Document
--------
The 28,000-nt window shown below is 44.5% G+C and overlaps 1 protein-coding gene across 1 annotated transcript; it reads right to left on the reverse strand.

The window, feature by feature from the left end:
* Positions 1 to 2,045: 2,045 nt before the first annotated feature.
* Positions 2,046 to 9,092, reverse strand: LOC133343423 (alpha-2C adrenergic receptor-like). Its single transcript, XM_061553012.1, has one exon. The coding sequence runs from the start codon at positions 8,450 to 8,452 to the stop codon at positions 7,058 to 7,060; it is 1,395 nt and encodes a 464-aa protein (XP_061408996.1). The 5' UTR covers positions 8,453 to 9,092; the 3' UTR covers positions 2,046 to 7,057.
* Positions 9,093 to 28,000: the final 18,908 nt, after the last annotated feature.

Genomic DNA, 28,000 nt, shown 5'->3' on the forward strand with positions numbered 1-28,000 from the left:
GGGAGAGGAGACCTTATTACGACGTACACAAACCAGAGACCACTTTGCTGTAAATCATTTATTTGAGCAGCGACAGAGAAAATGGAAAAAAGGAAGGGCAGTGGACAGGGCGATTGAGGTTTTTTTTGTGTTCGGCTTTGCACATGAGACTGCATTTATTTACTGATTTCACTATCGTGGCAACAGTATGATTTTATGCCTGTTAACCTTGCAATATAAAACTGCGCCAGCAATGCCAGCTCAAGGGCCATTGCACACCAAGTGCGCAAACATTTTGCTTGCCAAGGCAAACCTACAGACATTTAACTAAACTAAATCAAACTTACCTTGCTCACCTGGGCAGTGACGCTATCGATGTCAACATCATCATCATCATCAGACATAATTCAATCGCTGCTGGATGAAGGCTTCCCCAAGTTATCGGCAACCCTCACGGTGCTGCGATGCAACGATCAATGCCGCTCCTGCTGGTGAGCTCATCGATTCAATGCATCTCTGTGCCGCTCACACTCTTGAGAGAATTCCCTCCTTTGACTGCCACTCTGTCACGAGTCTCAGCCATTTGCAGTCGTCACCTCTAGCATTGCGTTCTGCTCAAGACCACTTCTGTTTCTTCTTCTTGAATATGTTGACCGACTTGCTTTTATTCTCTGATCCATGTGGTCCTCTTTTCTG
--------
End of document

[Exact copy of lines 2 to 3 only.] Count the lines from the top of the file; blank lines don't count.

The window, feature by feature from the left end:
* Positions 1 to 2,045: 2,045 nt before the first annotated feature.